In 2001 Pakistan’s president General Pervez Musharraf came to Agra to hold a historic summit between India and Pakistan, with the aim of resolving some of the long-term fractious issues between the two nations. It has now been nearly 16 years since the two countries came close to finally resolving their enmity. As the talks collapsed it paved the way for the lost opportunities that both nations now lament at leisure. At the back of the Agra Summit, Musharraf also made a trip the Taj Mahal. In preparation for this trip the Taj Mahal got a face-lift, literally. Multani Mitti (mud from Multan, Pakistan where this lime-rich clay was originally found) was used to cleanse the Taj Mahal which was suffering from years of exposure to pollution and general wear and tear. Although it is less clear whether the Multani Mitti actually came from Multan. The Multani Mitti, which is effectively mud therapy and has been used for centuries as a beauty product, cleansed away the pollutants that gave the Taj Mahal more of a yellowish (dirty) appearance and now it gleams bright and white. In a recent visit to the Taj Mahal, the process of cleaning the historic site continues, slowly and painstakingly. Despite the hundreds of daily visitors looking for the perfect picture at the Taj Mahal, they have to suffice with the scaffolding.
For me a visit to Agra is incomplete without also paying homage to Fatehpur Sikri, the city founded in 1569 by the Mughal Emperor Akbar, which also served as the capital of the great empire from 1571-1585. Akbar choose the site to honour the Sufi Saint Salim Chishti (his shrine overlooks the capital city complex) and took great care in the vision and architecture of the capital, sadly once finished the complex was difficult to sustain due to the shortage of water into the city. One of the most architecturally rich pieces in the Diwan-i-Khas, hall of private audience, is the octagonal pillar, encompassing the secular, open and embracing vision that Akbar had for the new capital. The pillar brings together different architectural designs (see picture) highlighting his own interest in inter-faith dialogue. And it is here that Akbar apparently held his many theological discussions.
What was apparent in visiting the Taj Mahal and Fatehpur Sikri in the same day was the way both sites are treated, the Taj Mahal is by far the superior site. It attracts hundreds of visitors and foreigners (and Indians if they fail to bring ID with them) pay a generous entry fee and it is a site which is promoted by the UP government extensively. Where would ‘Incredible India’ be without the presence of the Mughal built Taj Mahal. Yet for me the deserted city of Akbar is equally, if not more, significant. It is more spread out and beams with the beautifully craved red stone architecture with geometric patterns, and the extraordinary Tomb of Sheikh Salim Chisti who was a descendant of Khwaja Moinuddin Chishti of Ajmer. The Sufi Saint foretold the birth of Akbar’s son, who is named after him, Prince Salim (later Emperor Jahangir).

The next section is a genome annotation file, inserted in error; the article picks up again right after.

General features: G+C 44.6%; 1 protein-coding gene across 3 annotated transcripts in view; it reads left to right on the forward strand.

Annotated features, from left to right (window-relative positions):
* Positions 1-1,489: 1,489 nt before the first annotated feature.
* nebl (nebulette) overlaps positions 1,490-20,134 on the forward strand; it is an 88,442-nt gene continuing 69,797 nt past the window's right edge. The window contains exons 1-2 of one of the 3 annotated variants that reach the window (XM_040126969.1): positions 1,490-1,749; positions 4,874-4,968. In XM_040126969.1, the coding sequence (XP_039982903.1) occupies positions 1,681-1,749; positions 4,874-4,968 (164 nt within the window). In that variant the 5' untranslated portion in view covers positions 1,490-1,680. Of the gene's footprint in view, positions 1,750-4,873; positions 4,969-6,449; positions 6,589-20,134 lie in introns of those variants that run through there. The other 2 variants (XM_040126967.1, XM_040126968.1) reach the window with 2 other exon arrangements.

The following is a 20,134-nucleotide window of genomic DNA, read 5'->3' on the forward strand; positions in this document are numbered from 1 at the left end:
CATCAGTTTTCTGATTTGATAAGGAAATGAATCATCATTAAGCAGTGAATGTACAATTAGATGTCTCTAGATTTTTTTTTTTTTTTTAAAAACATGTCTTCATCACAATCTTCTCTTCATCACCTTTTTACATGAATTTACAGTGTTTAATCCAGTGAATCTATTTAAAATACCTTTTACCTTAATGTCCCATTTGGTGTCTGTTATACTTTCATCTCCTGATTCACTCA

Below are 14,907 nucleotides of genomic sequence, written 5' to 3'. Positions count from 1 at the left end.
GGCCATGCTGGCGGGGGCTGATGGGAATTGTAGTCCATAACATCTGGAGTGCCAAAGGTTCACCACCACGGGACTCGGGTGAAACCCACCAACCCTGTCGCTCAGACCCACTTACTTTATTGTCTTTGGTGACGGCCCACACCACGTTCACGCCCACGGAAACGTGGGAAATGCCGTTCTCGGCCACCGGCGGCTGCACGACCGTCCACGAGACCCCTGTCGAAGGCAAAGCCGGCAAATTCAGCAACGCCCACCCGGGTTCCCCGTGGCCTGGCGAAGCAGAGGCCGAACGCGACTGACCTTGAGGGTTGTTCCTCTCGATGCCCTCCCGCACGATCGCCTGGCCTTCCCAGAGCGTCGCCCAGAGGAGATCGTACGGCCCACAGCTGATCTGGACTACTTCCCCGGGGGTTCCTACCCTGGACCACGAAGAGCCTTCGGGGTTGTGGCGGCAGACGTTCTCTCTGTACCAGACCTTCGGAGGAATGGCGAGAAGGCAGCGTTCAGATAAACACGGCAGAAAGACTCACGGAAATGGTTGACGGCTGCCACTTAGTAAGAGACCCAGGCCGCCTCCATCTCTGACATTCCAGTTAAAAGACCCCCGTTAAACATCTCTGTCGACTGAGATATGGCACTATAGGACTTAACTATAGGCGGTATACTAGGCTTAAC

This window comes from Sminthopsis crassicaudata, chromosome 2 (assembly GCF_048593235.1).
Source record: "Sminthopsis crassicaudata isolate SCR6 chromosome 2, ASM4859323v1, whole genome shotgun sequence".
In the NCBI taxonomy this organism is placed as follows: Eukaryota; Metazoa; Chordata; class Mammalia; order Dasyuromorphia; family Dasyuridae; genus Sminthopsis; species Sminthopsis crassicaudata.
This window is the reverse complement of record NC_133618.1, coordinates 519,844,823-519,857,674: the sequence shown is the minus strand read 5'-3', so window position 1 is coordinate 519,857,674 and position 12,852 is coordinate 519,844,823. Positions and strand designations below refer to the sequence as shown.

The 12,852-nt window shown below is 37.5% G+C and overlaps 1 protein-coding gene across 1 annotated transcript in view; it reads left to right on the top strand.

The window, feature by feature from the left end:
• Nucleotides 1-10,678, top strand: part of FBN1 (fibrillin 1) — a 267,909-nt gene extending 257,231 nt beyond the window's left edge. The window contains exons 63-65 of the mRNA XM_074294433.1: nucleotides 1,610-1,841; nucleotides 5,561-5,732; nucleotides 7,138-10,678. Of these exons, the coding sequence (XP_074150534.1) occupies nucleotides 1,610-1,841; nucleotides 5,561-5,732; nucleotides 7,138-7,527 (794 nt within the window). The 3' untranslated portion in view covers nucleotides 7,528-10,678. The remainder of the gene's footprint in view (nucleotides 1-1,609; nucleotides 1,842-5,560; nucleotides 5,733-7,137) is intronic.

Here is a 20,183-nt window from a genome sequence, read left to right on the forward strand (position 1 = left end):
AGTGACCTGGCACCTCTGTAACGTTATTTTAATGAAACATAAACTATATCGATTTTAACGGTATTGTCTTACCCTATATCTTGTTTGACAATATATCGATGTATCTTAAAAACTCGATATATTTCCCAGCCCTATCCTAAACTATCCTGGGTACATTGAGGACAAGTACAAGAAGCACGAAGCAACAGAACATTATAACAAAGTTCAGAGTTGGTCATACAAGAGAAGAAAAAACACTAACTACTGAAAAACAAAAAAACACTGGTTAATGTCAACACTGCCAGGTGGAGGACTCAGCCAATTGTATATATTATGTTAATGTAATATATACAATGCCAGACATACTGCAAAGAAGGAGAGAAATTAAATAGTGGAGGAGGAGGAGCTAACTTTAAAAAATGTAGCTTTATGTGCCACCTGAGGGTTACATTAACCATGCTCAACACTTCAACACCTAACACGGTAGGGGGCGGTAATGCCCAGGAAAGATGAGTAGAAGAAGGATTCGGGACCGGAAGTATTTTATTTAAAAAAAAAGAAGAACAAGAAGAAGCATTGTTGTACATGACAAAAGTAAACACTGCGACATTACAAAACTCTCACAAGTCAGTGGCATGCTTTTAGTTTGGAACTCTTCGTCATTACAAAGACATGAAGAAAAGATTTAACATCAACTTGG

What connects the Multani Mitti and Agra is the myopic and selective amnesia that ‘Incredible India’ has towards its Mughal/Muslim heritage. Fatehpur Sikri is visibly less attractive as a tourist destination and visibly more ‘Muslim’ as a lived city and the Taj Mahal in its glorious white marble beauty is entirely a commercial complex and less of a tomb to Emperor Shah Jahan’s favorite wife, Mumtaz Mahal. While the irony of using Multani Mitti on the Taj Mahal to sustain Indian tourism is not lost on many, there is at the same time a marginalisation of other sites. This is of course intrinsically linked to the wider politics of identity and more importantly in terms of how the Indian state is re-affirming and re-positioning its own identity which is increasingly ‘Hindutva’ in essence and less embracing, thus moving away from Akbar’s pillar of inter-faith and tolerance. With this the hopes that President Musharraf and the Indian Prime Minister Vajpayee once bought to the tables have all but disappeared; seventy years on and we are still unable to live amicably with each other but at least we are alright with using Multani Mitti to cleanse away the superficial dirt that accumulates around us.